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Old 09-01-2016, 05:56 PM   #21
38bill
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Default Re: Drive Shaft Angel

ZZ any chance we could see a close up of the front and rear end of your torque tube? I'm running torque rods but I like the look of your set up much better. Thanks.
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Old 09-01-2016, 05:57 PM   #22
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Default Re: Drive Shaft Angel

Thanks for the kind words flatford. Yes, easier for some maintenance.
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Old 09-01-2016, 06:18 PM   #23
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Default Re: Drive Shaft Angel

38bill, Here is a couple of pictures. In the front, I used a large Heim in stead of a tie rod end. Guess either would work. I used a 46-48 front wishbone cut in half for the rear radius rods and torque arm just so they would match. Plus those are about the strongest ones made. Probably overkill on the rear bracket but hey, Safe than sorry I guess.
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Old 09-02-2016, 06:18 AM   #24
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Default Re: Drive Shaft Angel

Rules at raceofgentleman.com.
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Old 09-02-2016, 07:48 AM   #25
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Default Re: Drive Shaft Angel

Nice pic guys. I know my friend is useing the Model A buggy spring and A rear end with an adapter to use open drive shaft, I know he making torshon bars somehow but I haven't seen it, he lives 85 miles from me. Walt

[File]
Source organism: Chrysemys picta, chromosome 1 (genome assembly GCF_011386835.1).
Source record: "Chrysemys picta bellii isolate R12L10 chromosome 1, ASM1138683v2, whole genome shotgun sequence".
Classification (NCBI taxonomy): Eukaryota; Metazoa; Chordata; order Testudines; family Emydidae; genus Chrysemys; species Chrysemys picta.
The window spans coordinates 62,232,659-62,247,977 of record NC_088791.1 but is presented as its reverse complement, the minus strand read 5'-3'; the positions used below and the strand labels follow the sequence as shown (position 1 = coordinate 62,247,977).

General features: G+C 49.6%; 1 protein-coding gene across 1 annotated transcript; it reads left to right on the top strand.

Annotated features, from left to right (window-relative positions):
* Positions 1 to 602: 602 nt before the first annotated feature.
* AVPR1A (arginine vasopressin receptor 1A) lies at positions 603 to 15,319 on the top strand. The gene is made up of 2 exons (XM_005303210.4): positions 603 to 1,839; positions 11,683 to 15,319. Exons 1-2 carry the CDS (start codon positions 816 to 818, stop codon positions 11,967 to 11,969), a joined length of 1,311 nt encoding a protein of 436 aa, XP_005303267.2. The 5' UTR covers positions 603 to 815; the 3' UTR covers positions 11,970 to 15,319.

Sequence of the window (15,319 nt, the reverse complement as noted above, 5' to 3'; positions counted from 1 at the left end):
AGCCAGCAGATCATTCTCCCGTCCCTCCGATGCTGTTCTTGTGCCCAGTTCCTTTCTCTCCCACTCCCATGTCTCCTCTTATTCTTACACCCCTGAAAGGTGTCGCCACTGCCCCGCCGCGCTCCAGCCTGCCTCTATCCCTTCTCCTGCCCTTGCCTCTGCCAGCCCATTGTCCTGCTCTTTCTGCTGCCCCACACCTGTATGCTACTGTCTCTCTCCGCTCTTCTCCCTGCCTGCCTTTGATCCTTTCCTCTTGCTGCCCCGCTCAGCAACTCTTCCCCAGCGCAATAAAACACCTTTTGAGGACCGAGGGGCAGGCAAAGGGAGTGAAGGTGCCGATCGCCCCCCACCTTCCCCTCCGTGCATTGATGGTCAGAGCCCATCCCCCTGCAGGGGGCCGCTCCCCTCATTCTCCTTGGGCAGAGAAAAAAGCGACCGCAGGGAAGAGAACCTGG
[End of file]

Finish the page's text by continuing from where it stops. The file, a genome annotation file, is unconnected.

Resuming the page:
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Old 09-02-2016, 11:57 AM   #26
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Default Re: Drive Shaft Angel

[QUOTE=Jason in TX;1347207]Outstanding video of the importance of maintaining parallel transmission output and pinion input when using universal joints. Phasing is also key or there will be driveline vibration.


seems for every rule there is an exception: I was helping assemble a '68 Camaro my son-in-law bought in pieces when I noticed the driveshaft yokes were several degrees out of phase. I explained the importance of proper phasing and had him get another driveshaft. It was the same way! He took it to an old time driveshaft shop and they told him there was nothing wrong with it; that's how those Camaros came from the factory. I was working in a Chevy dealer's shop in '67 when Camaro's came out but never noticed this through the years.
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Old 09-03-2016, 12:51 PM   #27
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Default Re: Drive Shaft Angel

FYI
The object of having a negative angle to the drive line is to allow for torque in the drive line. When power is applied the torque will result in the drive line being in a near straight line, and/or a minimal angle, that will allow the u-joints to work properly.
If the drive line is installed in a straight line, when power/torque is applied the drive line will torque up causing stress on the u-joints.
From my experience, I have found that the subject of drive-line angle is one of the most misunderstood subjects that keep cropping up.
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Old 09-03-2016, 01:28 PM   #28
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Default Re: Drive Shaft Angel

[QUOTE=40 Deluxe;1348098]
Quote:
Originally Posted by Jason in TX View Post